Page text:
Listen to Quebec 5, a 75-year-old man from Granby, Quebec, Canada. Click or tap the triangle-shaped play button to hear the subject.
DATE OF BIRTH (DD/MM/YYYY): 1934
PLACE OF BIRTH: Beaumont, Alberta, Canada
OCCUPATION: retired from a job that required him to travel extensively in North America
AREA(S) OF RESIDENCE OUTSIDE REPRESENTATIVE REGION FOR LONGER THAN SIX MONTHS:
The subject lived for 70 years in Granby, Quebec, Canada.
OTHER INFLUENCES ON SPEECH:
The subject’s first language is French. His work involved traveling throughout North America, so in school and adulthood, he took pains to learn English well.
RECORDED BY: Paul Meier
DATE OF RECORDING (DD/MM/YYYY): 01/12/2009
PHONETIC TRANSCRIPTION OF SCRIPTED SPEECH: N/A
TRANSCRIBED BY: N/A
DATE OF TRANSCRIPTION (DD/MM/YYYY): N/A
ORTHOGRAPHIC TRANSCRIPTION OF UNSCRIPTED SPEECH:
I was born in Alberta, believe it or not. I was born in small town called Beaumont, which is very near Edmonton, and I think today it might be part of Edmonton. And my parents and our family moved to Quebec, um when I was not even 5 years old. So we, ah, we had the place in Granby in the eastern townships, which is east, southeast of Montreal, and, uh, I grew up there on a farm and did a lot of things because on a farm necessity brings us to do all kinds of things; so anyway and I went to school, er, to primary school in the country and then to the city and did my, ah, my grades and then I went to, ah college and university, but my university I did that at night. I took the years to, to get a BA and, er, that was my education. While, while I was working in the company doing, ah, service to clients in the technical, er technical, er, applications. Then I went into, er, another company and worked in marketing, and then I traveled all over the place and I traveled the Midwest as a matter of fact. I went to Chicago, I went to New York, and Boston, everywhere, to Winnipeg, and to Toronto, and, er, that was interesting. But then after, er, several years I took another job, er, still in marketing but working on projects for investments and, er, that’s, er, when I stopped working on a regular basis. Er, then I took … I retired sort of thing, and since I’m retired I think I’m more busy than I was before. When you’re French and live in Quebec, um, of course, all your surrounding is French, so the only way you get a little of English is in your, er, in school, in your, er, special course in English, like once a week, or, sort of thing. And, ah, when I, er, I er, got out of school I took a job in a company where my boss spoke only English [laughs]. Then I was kind of forced to, er, to, ah speak whatever I could speak out so that was a hard thing. But then a couple of years later I had a ski accident, ah, broke a leg in many places, and then I stayed home for, at my mother’s, for, ah, three-and-half months, and there was nothing to do and it was, it was a hard, a hard thing to sit around and do nothing, so I started to get some books in English, read some, lit-literature and of course a lot of this I didn’t understand, so I had my big dictionary and went over it to see the sense of whatever I was reading and, er, managed to do that every day for all that while and then when I, when I went back to work it was fun to see, um, people speak English in the way I had seen it in the books you see, and then I could write and read and everything. Of course the accent, er, it was even worse than it is today and, er, it took a long time to get it going, er, fluently. [Subject reads in French: On demeure jeune tant qu’on s’émerveille, comme l’enfant. L’enfant ne voit aucune limite. Tout est ouvert pour lui. On demeure jeune tant qu’on est ouvert à la beauté, la grandeur, et la bonté, et tant qu’on est réceptif à l’infinité de son univers et aux possibilités sans limite que l’on a pour réussir. Pour rester jeune il nous faut retrouver l’enfant en nous, s’émerveiller et voir l’immensité. L’aventure de la vie attend chacun de nous si nous avons le courage de faire le premier pas vers notre but.] [He translates as follows:] One remains young, as long as one sees the world’s wonders, like the child. The child does not see any limit. Everything is open for him. One remains young as long as one is open to the beauty, the grandeur, and the good, and as long as one is receptive to the infinity of one’s universe and to the unlimited possibilities which everyone has to succeed. To remain young, we have to find again the child in us, see the wonders and the immensity. Life’s adventure is awaiting each one of us, if we have the courage to make the first step toward our goal.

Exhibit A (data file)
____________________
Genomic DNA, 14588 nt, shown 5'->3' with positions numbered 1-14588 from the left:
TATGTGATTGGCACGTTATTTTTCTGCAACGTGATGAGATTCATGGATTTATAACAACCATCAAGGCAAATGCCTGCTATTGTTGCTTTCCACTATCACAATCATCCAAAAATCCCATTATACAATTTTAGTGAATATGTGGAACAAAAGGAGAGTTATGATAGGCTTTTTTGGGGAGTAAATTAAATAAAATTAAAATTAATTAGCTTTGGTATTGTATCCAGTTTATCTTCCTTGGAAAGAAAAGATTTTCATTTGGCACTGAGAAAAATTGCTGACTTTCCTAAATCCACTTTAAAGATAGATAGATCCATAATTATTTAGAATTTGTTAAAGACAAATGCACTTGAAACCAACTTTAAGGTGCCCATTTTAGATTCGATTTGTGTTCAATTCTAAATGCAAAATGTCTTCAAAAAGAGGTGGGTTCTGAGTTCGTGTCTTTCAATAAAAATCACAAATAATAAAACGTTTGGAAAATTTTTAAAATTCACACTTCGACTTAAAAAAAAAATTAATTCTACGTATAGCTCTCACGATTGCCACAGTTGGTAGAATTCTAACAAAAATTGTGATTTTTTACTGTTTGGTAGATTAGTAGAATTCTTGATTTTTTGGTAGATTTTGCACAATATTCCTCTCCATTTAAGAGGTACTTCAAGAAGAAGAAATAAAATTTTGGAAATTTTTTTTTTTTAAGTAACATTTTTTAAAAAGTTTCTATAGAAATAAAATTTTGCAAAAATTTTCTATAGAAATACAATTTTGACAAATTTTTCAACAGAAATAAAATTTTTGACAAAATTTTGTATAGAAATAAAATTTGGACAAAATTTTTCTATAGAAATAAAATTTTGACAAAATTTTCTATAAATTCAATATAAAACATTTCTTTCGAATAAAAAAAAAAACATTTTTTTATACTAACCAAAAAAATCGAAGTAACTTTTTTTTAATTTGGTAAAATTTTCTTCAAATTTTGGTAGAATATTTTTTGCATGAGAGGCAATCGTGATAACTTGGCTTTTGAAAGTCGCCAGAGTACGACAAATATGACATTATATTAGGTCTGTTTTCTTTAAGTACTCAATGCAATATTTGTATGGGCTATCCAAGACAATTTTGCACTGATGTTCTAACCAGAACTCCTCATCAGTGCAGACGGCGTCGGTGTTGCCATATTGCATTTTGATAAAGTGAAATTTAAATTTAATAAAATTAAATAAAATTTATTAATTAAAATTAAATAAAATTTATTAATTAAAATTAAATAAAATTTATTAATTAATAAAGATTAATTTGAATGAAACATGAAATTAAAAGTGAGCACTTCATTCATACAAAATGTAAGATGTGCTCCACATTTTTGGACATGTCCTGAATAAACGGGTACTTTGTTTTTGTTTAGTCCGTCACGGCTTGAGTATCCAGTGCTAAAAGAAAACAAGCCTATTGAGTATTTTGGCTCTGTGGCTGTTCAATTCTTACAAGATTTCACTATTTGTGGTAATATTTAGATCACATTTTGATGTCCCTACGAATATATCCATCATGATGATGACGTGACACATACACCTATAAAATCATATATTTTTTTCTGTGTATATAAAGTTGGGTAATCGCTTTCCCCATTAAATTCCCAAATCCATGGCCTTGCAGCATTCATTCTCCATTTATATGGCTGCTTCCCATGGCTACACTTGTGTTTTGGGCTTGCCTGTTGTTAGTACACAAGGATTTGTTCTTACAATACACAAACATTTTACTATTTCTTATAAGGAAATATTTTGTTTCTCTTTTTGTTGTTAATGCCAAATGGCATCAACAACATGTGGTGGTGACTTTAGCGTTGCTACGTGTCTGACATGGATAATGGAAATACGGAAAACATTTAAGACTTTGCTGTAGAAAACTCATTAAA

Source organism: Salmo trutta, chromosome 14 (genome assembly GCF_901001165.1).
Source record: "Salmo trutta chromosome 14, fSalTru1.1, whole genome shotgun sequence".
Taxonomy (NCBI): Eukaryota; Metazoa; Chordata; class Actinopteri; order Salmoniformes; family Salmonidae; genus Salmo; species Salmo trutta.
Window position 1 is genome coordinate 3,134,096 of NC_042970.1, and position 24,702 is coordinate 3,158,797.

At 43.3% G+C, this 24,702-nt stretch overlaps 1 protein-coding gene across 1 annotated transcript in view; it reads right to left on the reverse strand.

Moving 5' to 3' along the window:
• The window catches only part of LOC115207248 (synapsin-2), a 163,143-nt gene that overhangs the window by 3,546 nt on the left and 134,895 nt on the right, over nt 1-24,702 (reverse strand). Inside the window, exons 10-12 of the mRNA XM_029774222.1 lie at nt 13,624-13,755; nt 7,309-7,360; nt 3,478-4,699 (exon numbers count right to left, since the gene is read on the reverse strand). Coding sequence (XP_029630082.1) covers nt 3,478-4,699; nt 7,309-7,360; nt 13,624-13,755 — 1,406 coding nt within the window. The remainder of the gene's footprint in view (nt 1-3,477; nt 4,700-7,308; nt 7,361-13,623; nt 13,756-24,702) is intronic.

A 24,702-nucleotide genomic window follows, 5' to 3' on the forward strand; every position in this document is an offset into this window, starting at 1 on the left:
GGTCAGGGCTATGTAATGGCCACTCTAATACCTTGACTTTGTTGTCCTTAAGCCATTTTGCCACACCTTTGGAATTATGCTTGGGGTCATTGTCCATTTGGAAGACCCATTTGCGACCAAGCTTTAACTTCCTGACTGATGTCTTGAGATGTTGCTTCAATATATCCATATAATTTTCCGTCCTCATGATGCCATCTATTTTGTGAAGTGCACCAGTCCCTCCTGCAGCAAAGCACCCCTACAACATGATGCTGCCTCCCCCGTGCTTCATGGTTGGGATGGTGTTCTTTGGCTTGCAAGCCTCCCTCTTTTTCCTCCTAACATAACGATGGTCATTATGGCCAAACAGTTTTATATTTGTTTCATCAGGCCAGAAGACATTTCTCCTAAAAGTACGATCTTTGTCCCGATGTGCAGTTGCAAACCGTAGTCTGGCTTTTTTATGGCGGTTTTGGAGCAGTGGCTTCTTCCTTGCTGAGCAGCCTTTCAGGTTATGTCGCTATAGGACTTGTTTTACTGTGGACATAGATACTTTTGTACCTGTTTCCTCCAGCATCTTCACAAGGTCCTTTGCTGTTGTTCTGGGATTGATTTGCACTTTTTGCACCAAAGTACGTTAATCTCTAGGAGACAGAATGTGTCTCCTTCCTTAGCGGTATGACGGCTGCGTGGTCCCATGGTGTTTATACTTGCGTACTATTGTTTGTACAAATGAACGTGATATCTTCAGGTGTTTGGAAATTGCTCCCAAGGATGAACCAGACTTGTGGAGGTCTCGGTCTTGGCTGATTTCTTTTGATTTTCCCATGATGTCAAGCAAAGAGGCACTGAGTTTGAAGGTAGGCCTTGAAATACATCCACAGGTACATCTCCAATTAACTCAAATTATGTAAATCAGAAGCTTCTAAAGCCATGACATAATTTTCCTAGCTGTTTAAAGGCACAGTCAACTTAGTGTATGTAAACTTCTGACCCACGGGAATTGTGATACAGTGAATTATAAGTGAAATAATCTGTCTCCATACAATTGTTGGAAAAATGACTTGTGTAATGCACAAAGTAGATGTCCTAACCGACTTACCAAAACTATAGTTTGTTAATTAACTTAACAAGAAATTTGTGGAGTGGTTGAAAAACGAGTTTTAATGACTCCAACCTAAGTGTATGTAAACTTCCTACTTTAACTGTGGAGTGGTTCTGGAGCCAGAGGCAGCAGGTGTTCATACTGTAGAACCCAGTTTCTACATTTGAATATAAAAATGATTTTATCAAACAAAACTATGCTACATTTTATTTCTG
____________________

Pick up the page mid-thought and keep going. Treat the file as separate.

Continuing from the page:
TRANSCRIBED BY: Paul Meier
DATE OF TRANSCRIPTION (DD/MM/YYYY): 01/12/2009
PHONETIC TRANSCRIPTION OF UNSCRIPTED SPEECH: N/A
TRANSCRIBED BY: N/A
DATE OF TRANSCRIPTION (DD/MM/YYYY): N/A
The subject speaks with a mild French accent, although you will observe his stress pattern on “in-ter-EST-ing.” Notice his un-idiomatic English in “brings us to do all sorts of things,” “all your surrounding is French,” “so the only way you get a little of English,” and in other places, where he seems to be thinking in French and translating literally into English.
COMMENTARY BY: Paul Meier
DATE OF COMMENTARY (DD/MM/YYYY): 01/12/2009
The archive provides:
- Recordings of accent/dialect speakers from the region you select.
- Text of the speakers’ biographical details.
- Scholarly commentary and analysis in some cases.
- In most cases, an orthographic transcription of the speakers’ unscripted speech. In a small number of cases, you will also find a narrow phonetic transcription of the sample (see Phonetic Transcriptions for a complete list). The recordings average four minutes in length and feature both the reading of one of two standard passages, and some unscripted speech. The two passages are Comma Gets a Cure (currently our standard passage) and The Rainbow Passage (used in our earliest recordings).
For instructional materials or coaching in the accents and dialects represented here, please go to Other Dialect Services.